The number of UDRP cases filed with the National Arbitration Forum dipped slightly last year, according to NAF numbers released today.

The organization said it received 1,759 filings last year, compared to 1,770 in 2008. Only 1,333 of the cases were actually heard; the others were dropped or settled.

While that’s a decline for NAF, it’s not quite as steep as the almost 10% drop experienced by rival arbitrator WIPO over the same period.

That said, WIPO is still the primary choice of companies trying to enforce their trademarks in the domain name system, saying last month that it received 2,107 complaints in 2009.

It was also the year of big multi-domain cases for both outfits.

WIPO handed 1,542 domains to Inter-Continental Hotels in a single case, while NAF transferred a relatively modest 1,017 domains to ConsumerInfo.com.

Richard Dawkins files UDRP claim for richarddawkins.com?

Kevin Murphy, April 8, 2010, Domain Policy

Biologist Richard Dawkins, perhaps the planet’s most famous and controversial atheist, has apparently filed a UDRP claim for richarddawkins.com.

The domain, which is down, is registered to a New Jersey address. For the last 10 years, up until at least a week ago, it has sold Dawkins’ books via Amazon’s affiliate program.

The UDRP case was filed with the National Arbitration Forum yesterday. The parties to the case are not yet listed.

Dawkins’ official web site is hosted at richarddawkins.net.

Interestingly, richarddawkins.org is owned by the loopy creationist group Access Research Network. ARN’s page incorrectly points visitors to richarddawkins.com if they want the “official” site.

Dawkins may have a struggle on his hands. Celebrity cybersquatting cases are rarely straightforward, and he may have trouble proving both trademark rights and bad faith.

Better knock on wood, Richard.

Deloitte brand list encourages UDRP claims

Kevin Murphy, March 31, 2010, Domain Policy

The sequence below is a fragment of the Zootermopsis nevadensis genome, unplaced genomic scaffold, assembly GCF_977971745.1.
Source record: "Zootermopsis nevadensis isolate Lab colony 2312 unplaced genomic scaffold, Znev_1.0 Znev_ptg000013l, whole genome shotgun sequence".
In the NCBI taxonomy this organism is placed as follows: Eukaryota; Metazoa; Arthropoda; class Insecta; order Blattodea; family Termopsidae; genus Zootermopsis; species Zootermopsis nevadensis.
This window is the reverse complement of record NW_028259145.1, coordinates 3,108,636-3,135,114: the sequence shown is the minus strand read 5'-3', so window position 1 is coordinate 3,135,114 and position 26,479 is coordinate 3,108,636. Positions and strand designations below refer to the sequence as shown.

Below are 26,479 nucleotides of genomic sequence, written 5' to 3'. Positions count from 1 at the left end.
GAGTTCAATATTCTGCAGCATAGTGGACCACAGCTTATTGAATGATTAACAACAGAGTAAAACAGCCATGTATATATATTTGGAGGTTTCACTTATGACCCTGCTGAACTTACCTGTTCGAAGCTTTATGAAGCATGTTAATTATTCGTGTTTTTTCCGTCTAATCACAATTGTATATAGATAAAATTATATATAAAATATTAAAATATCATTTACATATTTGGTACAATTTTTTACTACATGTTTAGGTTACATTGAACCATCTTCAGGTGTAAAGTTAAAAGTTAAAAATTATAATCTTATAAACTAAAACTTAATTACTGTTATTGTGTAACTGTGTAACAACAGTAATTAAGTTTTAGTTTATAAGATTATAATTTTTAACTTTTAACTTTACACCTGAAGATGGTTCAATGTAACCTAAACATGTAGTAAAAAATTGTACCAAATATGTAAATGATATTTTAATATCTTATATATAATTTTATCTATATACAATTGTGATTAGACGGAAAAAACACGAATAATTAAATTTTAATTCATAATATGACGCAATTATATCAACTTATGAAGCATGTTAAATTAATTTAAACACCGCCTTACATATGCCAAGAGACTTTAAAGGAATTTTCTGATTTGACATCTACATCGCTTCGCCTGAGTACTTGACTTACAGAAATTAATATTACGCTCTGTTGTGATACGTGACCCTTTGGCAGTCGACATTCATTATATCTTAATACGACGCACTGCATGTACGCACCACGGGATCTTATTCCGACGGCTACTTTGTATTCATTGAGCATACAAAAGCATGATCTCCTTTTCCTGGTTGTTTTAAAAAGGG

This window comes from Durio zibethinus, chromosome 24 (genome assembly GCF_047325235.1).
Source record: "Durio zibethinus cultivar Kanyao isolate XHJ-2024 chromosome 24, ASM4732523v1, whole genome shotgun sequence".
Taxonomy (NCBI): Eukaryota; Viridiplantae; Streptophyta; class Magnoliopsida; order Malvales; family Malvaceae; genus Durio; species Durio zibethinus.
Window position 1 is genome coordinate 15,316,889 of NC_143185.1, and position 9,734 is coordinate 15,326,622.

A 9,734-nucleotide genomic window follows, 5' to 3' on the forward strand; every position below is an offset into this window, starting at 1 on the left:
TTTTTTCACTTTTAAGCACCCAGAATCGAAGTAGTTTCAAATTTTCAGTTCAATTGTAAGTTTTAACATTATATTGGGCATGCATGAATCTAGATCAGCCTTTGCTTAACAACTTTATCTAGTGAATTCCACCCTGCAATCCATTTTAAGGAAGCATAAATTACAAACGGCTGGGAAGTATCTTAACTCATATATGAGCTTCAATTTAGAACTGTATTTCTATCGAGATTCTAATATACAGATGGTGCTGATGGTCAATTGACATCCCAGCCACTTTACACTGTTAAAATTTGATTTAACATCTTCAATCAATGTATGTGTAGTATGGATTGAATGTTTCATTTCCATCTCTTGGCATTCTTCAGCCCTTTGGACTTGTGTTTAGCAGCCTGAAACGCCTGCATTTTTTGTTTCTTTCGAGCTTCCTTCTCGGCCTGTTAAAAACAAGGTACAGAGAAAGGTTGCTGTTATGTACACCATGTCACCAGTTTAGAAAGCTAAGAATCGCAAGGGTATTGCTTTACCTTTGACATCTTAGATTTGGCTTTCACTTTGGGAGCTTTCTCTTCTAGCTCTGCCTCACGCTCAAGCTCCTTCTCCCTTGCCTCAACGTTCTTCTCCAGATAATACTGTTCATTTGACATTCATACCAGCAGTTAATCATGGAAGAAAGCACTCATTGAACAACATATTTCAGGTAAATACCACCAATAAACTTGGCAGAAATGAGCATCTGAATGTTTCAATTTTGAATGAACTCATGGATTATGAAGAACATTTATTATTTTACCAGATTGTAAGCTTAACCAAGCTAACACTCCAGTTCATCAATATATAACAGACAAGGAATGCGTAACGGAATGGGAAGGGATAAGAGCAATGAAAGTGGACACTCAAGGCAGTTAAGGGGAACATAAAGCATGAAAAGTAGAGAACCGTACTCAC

The number of UDRP claims a company files will help it qualify for a list of 100 brands that qualify for special protection in new gTLD launches.

Deloitte’s new brand list, expected to be published within a week, was created in response to ICANN’s call for a “globally protected marks list” or GPML, that new gTLDs can use in their sunrise periods.

The number of times a brand has been subject to a UDRP complaint is one of four criteria Deloitte is using for inclusion on the list.

.CO Internet, manager of the newly relaunched .co ccTLD, is already using the list in its sunrise period, referring to it as a “Specially Protected Marks” list.

Deloitte is more cautious, pointing out that while it was designed to fulfil some of the objectives of the ICANN GPML, it is not “the” GPML.

The company says: “the list published by Deloitte specifically intends to provide a fair view on which brands stand out in the safeguarding and enforcement of rights in the context of domain names.”

To make it onto the list, brands are assessed on these criteria: the web site’s ranking, the number of trademarks registered worldwide, whether the brand has participated in a previous sunrise, and how often the brand is cybersquatted.

For this last criterion: “Deloitte has reviewed in particular how many times a certain trademark has been invoked in the context of domain name dispute resolution proceedings, in particular in UDRP.”

Apple secures iPad trademark

Kevin Murphy, March 29, 2010, Gossip

Apple has bought the “iPad” trademark, as it relates to handheld computers, from Fujitsu.

The deal removes any doubt, if there ever was any, that anybody registering domain names containing the string had better unload them quickly or get lawyered up.

According to PatentAuthority.com, the US trademark on iPad was transferred to Apple on March 17. Details of the deal were not disclosed.

Fujitsu filed for the trademark several years ago to cover its line of handheld retail devices.

You may recall that a music producer made headlines last week for attempting to sell the domain ipaddownloads.com and others for $1 million on eBay.

WIPO wants tougher cybersquatting rules on new gTLDs

Kevin Murphy, March 29, 2010, Domain Registries

The World Intellectual Property Organization reckons ICANN should toughen its stance against new gTLD registries that allow cybersquatting.

The “trademark post-delegation dispute resolution procedure” or Trademark PDDRP would let trademark holders try to suspend new TLDs and receive compensation when a registry allows cybersquatting.

WIPO wants the burden of proof on trademark holders relaxed, making it much easier to file complaints.

Currently, the draft process would require complainants to show registries’ “specific bad faith intent” to profit from cybersquatting.

WIPO thinks this should be broadened to include deliberate recklessness.

“In seeking to give meaning to ‘intent,’ the criteria should, without as such imposing or implying any sweeping registry policing duty, also encompass instances of willful blindness,” WIPO wrote.

The comments came in response to ICANN’s public comment period on the process, which closes on Thursday.

Gossip: DNS incest T-shirts, etc…

Kevin Murphy, March 2, 2010, Gossip

Eight domain name stories I would loved to have looked into in more detail today: